In the event that a default drove down the value of the dollar, countries with highly dollarized economies would see the buying power of existing currency stock diminished.

"Emerging markets would suffer greatly from this, because they wouldn't have a domestic currency that's very credible," said Kirkegaard.

Business contracts affected

Around the world, many cross-border transactions carry requirements that they be settled in U.S. dollars. In ordinary times, this is seen as a practical way to be sure that sudden swings in the value of a local currency don't dramatically disadvantage one party in a transaction that is to be settled in the future.

A sudden and sharp decline in the value of the dollar would mean that individuals and companies anticipating payment on existing contracts in dollars would effectively be receiving less than they had expected for their goods and services.

More sophisticated trade contracts may contain anti-default clauses that require agreements to be renegotiated in the event of a default that drives down the value of a reserve currency. While this would keep both parties to a contract whole, it would also complicate and likely slow down many transactions.

Customers buy and sell money at a currency exchange office in Istanbul, Turkey September 27, 2021.
Customers buy and sell money at a currency exchange office in Istanbul, Turkey September 27, 2021.

Capital flows away from the U.S.

One of the economic advantages the United States has long enjoyed is that it is a magnet for global capital. When the global economy is strong, investors seeking growth funnel money to U.S. firms. When times are bad, investors seek shelter in U.S. Treasuries. Either way, global markets are directing capital into the U.S.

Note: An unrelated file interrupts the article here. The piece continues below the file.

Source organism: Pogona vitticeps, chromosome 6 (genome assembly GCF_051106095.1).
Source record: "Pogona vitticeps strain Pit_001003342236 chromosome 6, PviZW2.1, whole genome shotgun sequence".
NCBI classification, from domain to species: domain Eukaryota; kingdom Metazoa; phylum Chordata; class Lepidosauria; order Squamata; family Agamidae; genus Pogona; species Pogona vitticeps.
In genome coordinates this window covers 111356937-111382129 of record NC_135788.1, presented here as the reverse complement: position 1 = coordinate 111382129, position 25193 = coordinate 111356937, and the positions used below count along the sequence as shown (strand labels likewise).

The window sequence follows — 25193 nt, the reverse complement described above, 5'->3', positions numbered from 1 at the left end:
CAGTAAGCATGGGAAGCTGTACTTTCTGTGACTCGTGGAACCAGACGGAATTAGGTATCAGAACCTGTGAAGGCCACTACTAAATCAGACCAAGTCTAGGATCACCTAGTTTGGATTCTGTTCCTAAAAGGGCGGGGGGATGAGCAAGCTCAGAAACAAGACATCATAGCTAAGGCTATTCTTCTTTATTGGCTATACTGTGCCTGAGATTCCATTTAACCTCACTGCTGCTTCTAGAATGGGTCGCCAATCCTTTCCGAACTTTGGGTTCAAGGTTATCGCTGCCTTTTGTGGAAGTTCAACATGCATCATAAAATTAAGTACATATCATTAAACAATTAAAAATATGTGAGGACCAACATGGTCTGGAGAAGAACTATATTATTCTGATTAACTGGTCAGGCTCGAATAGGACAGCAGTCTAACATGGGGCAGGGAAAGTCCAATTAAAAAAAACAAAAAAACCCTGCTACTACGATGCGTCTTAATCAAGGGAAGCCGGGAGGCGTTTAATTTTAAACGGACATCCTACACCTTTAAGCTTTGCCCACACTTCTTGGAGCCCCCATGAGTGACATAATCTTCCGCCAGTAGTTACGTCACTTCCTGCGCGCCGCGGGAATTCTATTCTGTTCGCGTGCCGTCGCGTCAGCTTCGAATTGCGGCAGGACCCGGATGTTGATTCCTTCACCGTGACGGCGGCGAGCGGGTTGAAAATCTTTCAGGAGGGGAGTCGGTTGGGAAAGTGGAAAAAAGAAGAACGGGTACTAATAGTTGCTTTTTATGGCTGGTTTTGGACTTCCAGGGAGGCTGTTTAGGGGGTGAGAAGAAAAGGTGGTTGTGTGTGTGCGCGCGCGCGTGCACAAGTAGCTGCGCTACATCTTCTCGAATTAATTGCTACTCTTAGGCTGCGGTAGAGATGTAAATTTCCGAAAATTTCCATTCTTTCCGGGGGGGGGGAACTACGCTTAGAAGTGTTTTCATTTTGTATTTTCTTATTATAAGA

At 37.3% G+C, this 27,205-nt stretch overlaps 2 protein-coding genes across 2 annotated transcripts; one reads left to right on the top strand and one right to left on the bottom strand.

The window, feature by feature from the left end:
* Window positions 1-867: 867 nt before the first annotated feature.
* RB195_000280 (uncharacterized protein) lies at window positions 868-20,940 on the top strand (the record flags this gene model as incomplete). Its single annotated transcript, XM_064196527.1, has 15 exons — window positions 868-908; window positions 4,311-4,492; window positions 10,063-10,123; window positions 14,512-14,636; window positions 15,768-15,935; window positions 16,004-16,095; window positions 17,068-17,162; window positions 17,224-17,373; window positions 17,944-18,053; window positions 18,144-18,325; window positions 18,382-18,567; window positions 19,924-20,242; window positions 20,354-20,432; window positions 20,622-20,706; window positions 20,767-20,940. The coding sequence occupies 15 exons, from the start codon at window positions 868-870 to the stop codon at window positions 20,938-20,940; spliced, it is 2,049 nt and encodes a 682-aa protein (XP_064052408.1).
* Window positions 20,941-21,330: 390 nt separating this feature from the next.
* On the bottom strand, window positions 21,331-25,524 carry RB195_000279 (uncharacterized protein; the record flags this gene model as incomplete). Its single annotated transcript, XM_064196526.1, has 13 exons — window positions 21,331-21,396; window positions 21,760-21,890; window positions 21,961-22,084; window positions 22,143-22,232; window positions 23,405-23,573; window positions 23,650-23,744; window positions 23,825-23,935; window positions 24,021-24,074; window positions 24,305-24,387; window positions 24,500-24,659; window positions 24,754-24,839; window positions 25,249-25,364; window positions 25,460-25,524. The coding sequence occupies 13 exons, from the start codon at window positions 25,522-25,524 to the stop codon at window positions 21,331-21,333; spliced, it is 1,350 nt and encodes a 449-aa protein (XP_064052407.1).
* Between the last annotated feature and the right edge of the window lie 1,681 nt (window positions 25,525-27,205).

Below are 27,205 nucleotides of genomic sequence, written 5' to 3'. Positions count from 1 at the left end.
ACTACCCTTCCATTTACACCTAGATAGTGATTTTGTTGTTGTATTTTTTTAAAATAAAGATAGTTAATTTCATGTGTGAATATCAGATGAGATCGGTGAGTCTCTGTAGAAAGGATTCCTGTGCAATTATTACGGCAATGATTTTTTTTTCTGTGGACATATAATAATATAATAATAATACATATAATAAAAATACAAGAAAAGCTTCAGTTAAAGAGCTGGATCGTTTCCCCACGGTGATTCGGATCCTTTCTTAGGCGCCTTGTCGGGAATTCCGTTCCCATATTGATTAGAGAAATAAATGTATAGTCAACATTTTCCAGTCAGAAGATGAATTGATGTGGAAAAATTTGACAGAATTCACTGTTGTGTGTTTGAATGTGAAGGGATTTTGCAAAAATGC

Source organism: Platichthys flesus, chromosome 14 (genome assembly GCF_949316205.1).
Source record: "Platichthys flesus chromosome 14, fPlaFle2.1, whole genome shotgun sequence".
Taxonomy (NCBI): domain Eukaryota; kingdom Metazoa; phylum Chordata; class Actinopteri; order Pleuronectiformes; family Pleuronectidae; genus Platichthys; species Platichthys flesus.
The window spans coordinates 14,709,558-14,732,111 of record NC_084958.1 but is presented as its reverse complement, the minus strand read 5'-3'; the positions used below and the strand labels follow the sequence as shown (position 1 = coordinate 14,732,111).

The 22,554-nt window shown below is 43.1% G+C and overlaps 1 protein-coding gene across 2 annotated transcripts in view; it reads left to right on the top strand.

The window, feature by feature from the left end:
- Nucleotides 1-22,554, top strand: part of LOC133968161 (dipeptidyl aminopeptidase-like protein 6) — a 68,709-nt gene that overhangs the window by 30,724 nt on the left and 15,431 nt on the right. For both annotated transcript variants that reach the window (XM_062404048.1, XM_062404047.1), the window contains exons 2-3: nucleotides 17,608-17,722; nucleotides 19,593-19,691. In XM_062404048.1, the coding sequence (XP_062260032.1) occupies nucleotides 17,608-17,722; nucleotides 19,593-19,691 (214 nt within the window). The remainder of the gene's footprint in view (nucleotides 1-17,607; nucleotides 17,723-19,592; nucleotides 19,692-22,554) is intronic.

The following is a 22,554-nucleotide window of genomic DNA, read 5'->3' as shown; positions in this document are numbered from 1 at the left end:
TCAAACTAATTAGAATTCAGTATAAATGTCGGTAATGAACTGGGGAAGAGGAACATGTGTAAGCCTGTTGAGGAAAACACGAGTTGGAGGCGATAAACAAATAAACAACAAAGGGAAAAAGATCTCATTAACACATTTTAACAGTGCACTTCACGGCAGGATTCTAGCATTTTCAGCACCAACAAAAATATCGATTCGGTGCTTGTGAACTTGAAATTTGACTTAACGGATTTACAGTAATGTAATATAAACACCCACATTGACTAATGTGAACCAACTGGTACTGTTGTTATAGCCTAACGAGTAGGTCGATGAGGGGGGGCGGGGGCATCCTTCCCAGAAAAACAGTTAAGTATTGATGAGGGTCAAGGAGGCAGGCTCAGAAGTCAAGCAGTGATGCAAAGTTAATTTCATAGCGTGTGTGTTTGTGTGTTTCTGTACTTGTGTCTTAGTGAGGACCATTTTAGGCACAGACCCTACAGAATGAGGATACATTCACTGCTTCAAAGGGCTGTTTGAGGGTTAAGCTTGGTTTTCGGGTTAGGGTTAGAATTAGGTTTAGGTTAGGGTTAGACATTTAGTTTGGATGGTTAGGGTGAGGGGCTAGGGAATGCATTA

But when interest rates go up for the wrong reason — because investors don't trust the U.S. government to pay its debts — that system is broken.

The result is that to some degree, investors seeking shelter would be more cautious about assuming that Treasury securities are the go-to investment to protect the value of their assets. The logical move would be for them to begin directing at least some of their investments to securities issued by other governments and denominated in different currencies.

New reserve currency

A side effect of those new capital flows could be a challenge to the dollar as the world's "reserve currency."

A reserve currency is money held by a country's central bank and large financial institutions in order to facilitate global trade for domestic companies, to meet international debt obligations, and to influence domestic currency exchange rates, among other reasons.

The stability of the dollar has made it the dominant global reserve currency since the end of World War II. This has generated constant global demand for dollars, making it possible for the U.S. government to borrow at lower interest rates than other large nations.

The United States' global competitors, including China and Russia — but even allies, like the European Union — have for years suggested that it would be better if the dollar's dominance were not as complete as it is.

There has been little movement to unseat the dollar in recent decades, but a shock like a default on U.S. debts could persuade some countries to hedge their bets by taking on other currencies, like the euro or renminbi, as additions to their reserve holdings.

"If you are China or, for that matter, the euro area, you have been wanting to replace or supplant the dollar's dominant role in the global economy with either the renminbi or the euro," said Kirkegaard. "You couldn't ask for a better thing."